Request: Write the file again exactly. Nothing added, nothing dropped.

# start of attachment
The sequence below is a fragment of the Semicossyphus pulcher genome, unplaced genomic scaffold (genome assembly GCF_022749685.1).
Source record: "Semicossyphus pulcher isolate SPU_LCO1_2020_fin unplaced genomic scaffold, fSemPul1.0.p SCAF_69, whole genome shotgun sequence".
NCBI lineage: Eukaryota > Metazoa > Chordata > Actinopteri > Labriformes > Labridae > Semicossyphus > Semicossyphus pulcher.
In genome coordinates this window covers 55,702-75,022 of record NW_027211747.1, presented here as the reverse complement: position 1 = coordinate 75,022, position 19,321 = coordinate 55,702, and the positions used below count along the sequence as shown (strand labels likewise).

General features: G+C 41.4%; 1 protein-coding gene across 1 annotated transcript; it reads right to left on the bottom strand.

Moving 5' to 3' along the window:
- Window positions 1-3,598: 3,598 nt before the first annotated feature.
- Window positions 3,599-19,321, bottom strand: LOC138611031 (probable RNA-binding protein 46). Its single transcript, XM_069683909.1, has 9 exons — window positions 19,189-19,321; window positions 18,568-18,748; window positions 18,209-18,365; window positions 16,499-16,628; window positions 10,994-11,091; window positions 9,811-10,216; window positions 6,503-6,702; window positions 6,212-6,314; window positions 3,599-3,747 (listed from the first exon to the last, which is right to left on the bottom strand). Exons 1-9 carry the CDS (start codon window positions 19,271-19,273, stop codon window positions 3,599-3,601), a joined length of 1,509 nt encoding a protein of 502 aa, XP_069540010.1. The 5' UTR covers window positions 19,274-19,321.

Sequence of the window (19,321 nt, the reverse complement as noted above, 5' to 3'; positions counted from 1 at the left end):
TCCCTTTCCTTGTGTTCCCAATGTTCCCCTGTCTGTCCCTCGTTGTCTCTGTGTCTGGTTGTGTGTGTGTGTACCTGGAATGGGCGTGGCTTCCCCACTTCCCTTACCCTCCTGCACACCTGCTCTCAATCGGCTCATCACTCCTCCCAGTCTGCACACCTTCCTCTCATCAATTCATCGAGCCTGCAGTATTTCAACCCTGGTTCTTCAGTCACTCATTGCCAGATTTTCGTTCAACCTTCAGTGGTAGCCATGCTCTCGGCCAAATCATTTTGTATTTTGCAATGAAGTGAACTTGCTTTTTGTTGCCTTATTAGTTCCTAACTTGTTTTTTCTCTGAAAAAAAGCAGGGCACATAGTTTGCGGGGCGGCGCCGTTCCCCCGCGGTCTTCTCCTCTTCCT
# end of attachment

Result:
The sequence below is a fragment of the Semicossyphus pulcher genome, unplaced genomic scaffold (genome assembly GCF_022749685.1).
Source record: "Semicossyphus pulcher isolate SPU_LCO1_2020_fin unplaced genomic scaffold, fSemPul1.0.p SCAF_69, whole genome shotgun sequence".
NCBI lineage: Eukaryota > Metazoa > Chordata > Actinopteri > Labriformes > Labridae > Semicossyphus > Semicossyphus pulcher.
In genome coordinates this window covers 55,702-75,022 of record NW_027211747.1, presented here as the reverse complement: position 1 = coordinate 75,022, position 19,321 = coordinate 55,702, and the positions used below count along the sequence as shown (strand labels likewise).

General features: G+C 41.4%; 1 protein-coding gene across 1 annotated transcript; it reads right to left on the bottom strand.

Moving 5' to 3' along the window:
- Window positions 1-3,598: 3,598 nt before the first annotated feature.
- Window positions 3,599-19,321, bottom strand: LOC138611031 (probable RNA-binding protein 46). Its single transcript, XM_069683909.1, has 9 exons — window positions 19,189-19,321; window positions 18,568-18,748; window positions 18,209-18,365; window positions 16,499-16,628; window positions 10,994-11,091; window positions 9,811-10,216; window positions 6,503-6,702; window positions 6,212-6,314; window positions 3,599-3,747 (listed from the first exon to the last, which is right to left on the bottom strand). Exons 1-9 carry the CDS (start codon window positions 19,271-19,273, stop codon window positions 3,599-3,601), a joined length of 1,509 nt encoding a protein of 502 aa, XP_069540010.1. The 5' UTR covers window positions 19,274-19,321.

Sequence of the window (19,321 nt, the reverse complement as noted above, 5' to 3'; positions counted from 1 at the left end):
TCCCTTTCCTTGTGTTCCCAATGTTCCCCTGTCTGTCCCTCGTTGTCTCTGTGTCTGGTTGTGTGTGTGTGTACCTGGAATGGGCGTGGCTTCCCCACTTCCCTTACCCTCCTGCACACCTGCTCTCAATCGGCTCATCACTCCTCCCAGTCTGCACACCTTCCTCTCATCAATTCATCGAGCCTGCAGTATTTCAACCCTGGTTCTTCAGTCACTCATTGCCAGATTTTCGTTCAACCTTCAGTGGTAGCCATGCTCTCGGCCAAATCATTTTGTATTTTGCAATGAAGTGAACTTGCTTTTTGTTGCCTTATTAGTTCCTAACTTGTTTTTTCTCTGAAAAAAAGCAGGGCACATAGTTTGCGGGGCGGCGCCGTTCCCCCGCGGTCTTCTCCTCTTCCT